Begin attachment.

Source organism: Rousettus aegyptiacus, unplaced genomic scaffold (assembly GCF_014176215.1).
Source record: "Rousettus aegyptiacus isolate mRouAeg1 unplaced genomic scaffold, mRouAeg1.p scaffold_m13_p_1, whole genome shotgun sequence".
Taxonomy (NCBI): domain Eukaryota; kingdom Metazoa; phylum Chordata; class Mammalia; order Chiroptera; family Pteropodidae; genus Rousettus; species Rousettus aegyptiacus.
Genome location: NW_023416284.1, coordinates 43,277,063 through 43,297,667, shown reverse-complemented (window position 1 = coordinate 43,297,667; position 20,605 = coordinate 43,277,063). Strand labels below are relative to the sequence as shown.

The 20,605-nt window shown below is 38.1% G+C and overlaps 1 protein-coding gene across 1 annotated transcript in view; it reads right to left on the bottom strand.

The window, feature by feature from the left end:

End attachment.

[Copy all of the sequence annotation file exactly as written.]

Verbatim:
Source organism: Rousettus aegyptiacus, unplaced genomic scaffold (assembly GCF_014176215.1).
Source record: "Rousettus aegyptiacus isolate mRouAeg1 unplaced genomic scaffold, mRouAeg1.p scaffold_m13_p_1, whole genome shotgun sequence".
Taxonomy (NCBI): domain Eukaryota; kingdom Metazoa; phylum Chordata; class Mammalia; order Chiroptera; family Pteropodidae; genus Rousettus; species Rousettus aegyptiacus.
Genome location: NW_023416284.1, coordinates 43,277,063 through 43,297,667, shown reverse-complemented (window position 1 = coordinate 43,297,667; position 20,605 = coordinate 43,277,063). Strand labels below are relative to the sequence as shown.

The 20,605-nt window shown below is 38.1% G+C and overlaps 1 protein-coding gene across 1 annotated transcript in view; it reads right to left on the bottom strand.

The window, feature by feature from the left end: